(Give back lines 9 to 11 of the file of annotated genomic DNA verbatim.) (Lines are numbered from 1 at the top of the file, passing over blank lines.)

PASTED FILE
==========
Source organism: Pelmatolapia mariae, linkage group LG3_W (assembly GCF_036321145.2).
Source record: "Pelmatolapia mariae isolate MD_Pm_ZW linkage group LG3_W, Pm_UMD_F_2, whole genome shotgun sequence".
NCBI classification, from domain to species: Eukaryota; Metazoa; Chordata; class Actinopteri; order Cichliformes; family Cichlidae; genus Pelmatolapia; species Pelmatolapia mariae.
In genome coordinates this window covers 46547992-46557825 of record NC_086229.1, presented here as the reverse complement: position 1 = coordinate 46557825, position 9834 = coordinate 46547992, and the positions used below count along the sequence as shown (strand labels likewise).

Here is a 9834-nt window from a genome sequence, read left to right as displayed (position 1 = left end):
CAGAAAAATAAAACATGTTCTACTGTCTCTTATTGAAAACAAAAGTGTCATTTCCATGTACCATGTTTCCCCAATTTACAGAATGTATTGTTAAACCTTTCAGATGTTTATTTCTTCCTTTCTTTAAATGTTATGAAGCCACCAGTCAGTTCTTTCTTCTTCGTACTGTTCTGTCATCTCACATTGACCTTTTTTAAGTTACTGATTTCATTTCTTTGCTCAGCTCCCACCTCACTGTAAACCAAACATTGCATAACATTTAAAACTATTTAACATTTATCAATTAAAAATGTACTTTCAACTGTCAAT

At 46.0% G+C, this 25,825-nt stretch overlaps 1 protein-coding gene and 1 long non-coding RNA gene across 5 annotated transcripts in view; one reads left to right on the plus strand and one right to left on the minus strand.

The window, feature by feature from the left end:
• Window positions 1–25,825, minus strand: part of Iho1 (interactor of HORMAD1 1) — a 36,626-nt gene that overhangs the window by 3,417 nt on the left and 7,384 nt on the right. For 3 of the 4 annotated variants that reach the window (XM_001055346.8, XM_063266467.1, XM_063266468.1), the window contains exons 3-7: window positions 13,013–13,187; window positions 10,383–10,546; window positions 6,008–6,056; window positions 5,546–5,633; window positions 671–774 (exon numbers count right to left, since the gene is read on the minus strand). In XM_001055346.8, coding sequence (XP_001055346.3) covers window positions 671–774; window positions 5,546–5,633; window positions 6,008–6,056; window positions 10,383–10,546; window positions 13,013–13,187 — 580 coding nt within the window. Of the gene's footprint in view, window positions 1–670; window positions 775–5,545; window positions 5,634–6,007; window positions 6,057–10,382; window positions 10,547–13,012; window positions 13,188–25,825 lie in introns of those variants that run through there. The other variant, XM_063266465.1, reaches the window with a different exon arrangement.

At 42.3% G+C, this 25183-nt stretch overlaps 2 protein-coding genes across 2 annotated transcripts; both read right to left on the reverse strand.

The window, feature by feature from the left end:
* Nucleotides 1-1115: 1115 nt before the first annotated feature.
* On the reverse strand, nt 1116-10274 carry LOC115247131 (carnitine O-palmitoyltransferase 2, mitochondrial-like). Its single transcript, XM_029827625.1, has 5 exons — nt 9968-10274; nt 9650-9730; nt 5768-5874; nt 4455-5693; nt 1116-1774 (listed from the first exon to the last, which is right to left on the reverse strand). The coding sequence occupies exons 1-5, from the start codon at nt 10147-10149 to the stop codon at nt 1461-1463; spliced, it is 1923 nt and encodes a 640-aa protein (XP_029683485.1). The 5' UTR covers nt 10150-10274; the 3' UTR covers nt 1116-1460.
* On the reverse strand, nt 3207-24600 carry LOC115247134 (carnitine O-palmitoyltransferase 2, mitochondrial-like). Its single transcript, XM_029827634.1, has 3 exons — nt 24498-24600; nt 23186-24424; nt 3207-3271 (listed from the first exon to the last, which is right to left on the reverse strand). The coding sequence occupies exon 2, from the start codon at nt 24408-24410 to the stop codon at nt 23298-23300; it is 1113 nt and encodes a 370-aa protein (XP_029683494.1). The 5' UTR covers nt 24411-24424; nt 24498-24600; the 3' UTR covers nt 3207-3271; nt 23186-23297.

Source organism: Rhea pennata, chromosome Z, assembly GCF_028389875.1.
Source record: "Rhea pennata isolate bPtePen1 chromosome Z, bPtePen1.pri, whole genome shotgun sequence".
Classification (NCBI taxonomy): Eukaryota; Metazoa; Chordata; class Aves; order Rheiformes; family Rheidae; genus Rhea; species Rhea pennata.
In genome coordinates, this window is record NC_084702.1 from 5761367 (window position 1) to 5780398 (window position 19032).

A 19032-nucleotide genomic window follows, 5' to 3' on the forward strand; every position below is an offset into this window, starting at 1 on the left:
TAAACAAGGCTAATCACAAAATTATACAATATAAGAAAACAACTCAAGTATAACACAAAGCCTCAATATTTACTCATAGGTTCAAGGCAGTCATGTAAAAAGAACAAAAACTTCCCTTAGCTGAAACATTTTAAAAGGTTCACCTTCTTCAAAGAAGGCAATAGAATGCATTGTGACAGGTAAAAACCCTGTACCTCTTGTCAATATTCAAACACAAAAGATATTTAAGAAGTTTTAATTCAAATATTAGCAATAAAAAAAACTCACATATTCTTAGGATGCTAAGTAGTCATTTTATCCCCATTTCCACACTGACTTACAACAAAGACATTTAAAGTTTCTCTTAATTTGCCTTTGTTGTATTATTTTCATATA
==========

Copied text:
• Window positions 1–25,825, minus strand: part of Iho1 (interactor of HORMAD1 1) — a 36,626-nt gene that overhangs the window by 3,417 nt on the left and 7,384 nt on the right. For 3 of the 4 annotated variants that reach the window (XM_001055346.8, XM_063266467.1, XM_063266468.1), the window contains exons 3-7: window positions 13,013–13,187; window positions 10,383–10,546; window positions 6,008–6,056; window positions 5,546–5,633; window positions 671–774 (exon numbers count right to left, since the gene is read on the minus strand). In XM_001055346.8, coding sequence (XP_001055346.3) covers window positions 671–774; window positions 5,546–5,633; window positions 6,008–6,056; window positions 10,383–10,546; window positions 13,013–13,187 — 580 coding nt within the window. Of the gene's footprint in view, window positions 1–670; window positions 775–5,545; window positions 5,634–6,007; window positions 6,057–10,382; window positions 10,547–13,012; window positions 13,188–25,825 lie in introns of those variants that run through there. The other variant, XM_063266465.1, reaches the window with a different exon arrangement.

At 42.3% G+C, this 25183-nt stretch overlaps 2 protein-coding genes across 2 annotated transcripts; both read right to left on the reverse strand.

The window, feature by feature from the left end: